Je 01.39 ptm 2006.10.18, Antony ALEXANDER skribis

>The folowing article from today's "Daily Telegraph" is one of many 
>that could be cited to illustrate
>the continuing - perhaps increasing - dominance of English in the 
>"world" of light entertainment.
>This is the auxlang forum - right - but among all the discussion of 
>new constructed languages it
>is easy to forget that English is way, way ahead of all opposition, 
>and is likely to remain so for a
>long time.

Probably until the middle of this century, though by that time I 
expect we (or at least those of us who are still around) will be 
seeing Chinese as the coming language (unless something really 
catastrophic happens to one linguistic group or the other in the 
meantime; as 1989-1991 proved in the USSR and its empire, it's 
difficult to predict sociopolitical discontinuities ahead of time).

>And also today I happened to see a historical snippet that in 
>January 1965 the Esperanto Club in a
>small local town of approx. 30,000 pop. elected a new president.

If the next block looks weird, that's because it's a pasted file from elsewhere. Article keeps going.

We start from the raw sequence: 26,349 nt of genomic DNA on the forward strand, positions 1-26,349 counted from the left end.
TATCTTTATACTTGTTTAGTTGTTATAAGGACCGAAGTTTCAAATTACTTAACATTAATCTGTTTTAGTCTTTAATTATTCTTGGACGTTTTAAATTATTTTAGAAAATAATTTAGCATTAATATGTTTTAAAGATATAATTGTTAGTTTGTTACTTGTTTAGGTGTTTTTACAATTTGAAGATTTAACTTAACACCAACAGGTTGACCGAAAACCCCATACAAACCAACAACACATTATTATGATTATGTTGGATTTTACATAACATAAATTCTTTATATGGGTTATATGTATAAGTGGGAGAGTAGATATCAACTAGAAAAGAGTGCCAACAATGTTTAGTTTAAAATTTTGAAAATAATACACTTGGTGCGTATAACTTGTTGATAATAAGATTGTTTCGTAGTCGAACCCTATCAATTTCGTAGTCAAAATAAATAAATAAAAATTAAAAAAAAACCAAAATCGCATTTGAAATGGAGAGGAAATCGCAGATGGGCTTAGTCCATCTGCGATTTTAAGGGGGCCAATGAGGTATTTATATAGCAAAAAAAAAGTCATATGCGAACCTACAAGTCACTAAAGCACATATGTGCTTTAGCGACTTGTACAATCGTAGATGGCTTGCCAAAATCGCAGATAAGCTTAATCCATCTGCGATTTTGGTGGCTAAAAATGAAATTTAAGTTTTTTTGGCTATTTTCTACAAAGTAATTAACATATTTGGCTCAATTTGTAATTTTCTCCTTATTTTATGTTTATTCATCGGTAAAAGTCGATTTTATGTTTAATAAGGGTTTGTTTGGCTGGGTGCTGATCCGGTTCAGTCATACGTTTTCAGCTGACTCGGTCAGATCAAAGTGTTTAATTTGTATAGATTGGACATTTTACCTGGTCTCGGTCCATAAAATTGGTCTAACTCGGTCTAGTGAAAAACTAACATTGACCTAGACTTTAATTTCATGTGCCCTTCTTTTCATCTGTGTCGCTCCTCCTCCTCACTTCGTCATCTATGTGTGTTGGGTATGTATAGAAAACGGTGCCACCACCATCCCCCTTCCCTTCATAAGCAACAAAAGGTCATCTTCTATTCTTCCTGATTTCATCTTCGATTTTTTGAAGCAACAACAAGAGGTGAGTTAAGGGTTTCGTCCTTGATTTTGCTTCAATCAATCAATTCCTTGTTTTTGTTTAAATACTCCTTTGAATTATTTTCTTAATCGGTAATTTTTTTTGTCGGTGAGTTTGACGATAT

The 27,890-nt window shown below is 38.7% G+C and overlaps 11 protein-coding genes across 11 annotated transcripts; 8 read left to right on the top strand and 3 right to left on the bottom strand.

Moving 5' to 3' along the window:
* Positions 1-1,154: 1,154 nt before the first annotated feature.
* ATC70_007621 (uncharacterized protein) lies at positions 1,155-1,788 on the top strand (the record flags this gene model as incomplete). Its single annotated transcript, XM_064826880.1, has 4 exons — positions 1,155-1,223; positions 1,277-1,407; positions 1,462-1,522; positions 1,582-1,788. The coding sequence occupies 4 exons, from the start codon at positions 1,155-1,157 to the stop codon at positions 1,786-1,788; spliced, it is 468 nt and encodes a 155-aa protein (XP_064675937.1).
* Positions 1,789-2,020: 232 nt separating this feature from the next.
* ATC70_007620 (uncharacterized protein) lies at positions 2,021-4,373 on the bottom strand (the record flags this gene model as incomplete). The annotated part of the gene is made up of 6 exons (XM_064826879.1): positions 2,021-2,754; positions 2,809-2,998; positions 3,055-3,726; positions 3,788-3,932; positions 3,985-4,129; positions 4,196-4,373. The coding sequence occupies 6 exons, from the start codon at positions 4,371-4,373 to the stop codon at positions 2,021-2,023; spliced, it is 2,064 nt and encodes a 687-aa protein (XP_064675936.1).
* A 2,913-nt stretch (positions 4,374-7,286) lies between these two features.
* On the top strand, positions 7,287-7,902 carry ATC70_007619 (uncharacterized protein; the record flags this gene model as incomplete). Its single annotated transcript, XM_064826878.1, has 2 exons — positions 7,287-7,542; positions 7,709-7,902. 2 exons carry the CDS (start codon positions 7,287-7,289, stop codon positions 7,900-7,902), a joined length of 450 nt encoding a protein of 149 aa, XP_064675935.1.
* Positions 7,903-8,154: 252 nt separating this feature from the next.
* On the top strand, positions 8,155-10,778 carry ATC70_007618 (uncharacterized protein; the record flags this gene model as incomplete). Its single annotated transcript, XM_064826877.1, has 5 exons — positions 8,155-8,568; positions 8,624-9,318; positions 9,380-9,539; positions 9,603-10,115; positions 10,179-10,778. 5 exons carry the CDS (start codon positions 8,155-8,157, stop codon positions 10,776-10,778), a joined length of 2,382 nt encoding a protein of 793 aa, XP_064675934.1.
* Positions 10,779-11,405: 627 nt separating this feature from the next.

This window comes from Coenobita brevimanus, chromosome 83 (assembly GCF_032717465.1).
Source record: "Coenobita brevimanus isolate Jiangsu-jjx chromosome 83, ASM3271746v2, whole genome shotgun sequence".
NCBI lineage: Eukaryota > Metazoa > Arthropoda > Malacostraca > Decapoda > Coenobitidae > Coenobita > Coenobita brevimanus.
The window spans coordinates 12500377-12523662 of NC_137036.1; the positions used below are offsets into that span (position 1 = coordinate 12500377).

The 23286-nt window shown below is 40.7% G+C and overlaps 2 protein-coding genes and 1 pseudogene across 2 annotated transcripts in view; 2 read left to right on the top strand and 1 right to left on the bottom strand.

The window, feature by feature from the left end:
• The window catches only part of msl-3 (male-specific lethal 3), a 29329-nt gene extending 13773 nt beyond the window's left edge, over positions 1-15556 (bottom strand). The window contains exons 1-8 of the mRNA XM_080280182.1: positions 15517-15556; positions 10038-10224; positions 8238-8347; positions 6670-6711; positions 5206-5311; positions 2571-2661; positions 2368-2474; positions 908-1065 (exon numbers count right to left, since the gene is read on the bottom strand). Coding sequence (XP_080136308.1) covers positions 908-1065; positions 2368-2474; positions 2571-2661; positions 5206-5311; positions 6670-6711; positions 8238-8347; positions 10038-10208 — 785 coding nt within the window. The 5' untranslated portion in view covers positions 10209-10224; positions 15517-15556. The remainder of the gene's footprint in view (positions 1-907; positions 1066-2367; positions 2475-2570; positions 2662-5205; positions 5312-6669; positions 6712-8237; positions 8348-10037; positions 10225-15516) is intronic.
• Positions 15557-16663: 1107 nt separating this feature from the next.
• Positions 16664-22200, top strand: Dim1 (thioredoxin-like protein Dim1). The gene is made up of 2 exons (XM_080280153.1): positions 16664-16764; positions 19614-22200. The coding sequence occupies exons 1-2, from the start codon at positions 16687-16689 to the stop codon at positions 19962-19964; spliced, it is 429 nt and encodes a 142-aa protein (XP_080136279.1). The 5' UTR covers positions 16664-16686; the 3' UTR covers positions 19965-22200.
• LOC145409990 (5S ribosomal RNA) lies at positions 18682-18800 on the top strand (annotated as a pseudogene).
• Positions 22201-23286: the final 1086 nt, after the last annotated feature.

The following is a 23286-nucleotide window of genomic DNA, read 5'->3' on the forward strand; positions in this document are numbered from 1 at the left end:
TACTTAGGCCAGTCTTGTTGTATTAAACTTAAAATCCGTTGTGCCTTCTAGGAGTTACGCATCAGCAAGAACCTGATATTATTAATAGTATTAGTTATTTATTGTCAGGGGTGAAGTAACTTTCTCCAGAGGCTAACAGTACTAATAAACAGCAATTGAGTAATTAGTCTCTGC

>This is interesting because
>Esperanto seems to be more or less extinct in this part of the UK (I 
>doubt whether there is even
>one Esperantist in that town now). I just looked in the phone 
>directory but it isn't listed anywhere
>in the area.

Two questions:

(1) Did you check in 1965 to see if "it" (I presume you mean 
Esperanto) was listed in the phone directory _then_?
(2) Did you check to see whether there is an Esperanto group (or even 
a single Esperanto speaker) in that town now? Or are you just assuming?

(Lack of a group would not surprise me, however. Esperanto groups, 
perhaps like other such groups, and specifically small ones, seem to 
have a definite life cycle. They usually start out well, with the 
individuals who found them aiming to promote Esperanto, or to have 
the club serve as a place to get together and practice the language, 
or some combination thereof; but in a few years or decades the 
membership, which has become a group of old-timer buddies, tends to, 
perhaps unintentionally, freeze out newcomers, thus becoming a 
restricted-membership social group. Ultimately, the membership dies 
out and the club disappears until, some years later, a new group of 
people found a new one in the same place, often without realizing 
that there was ever a group there earlier.)

>Moreover, the world's governments, being nearly all socialist by now,


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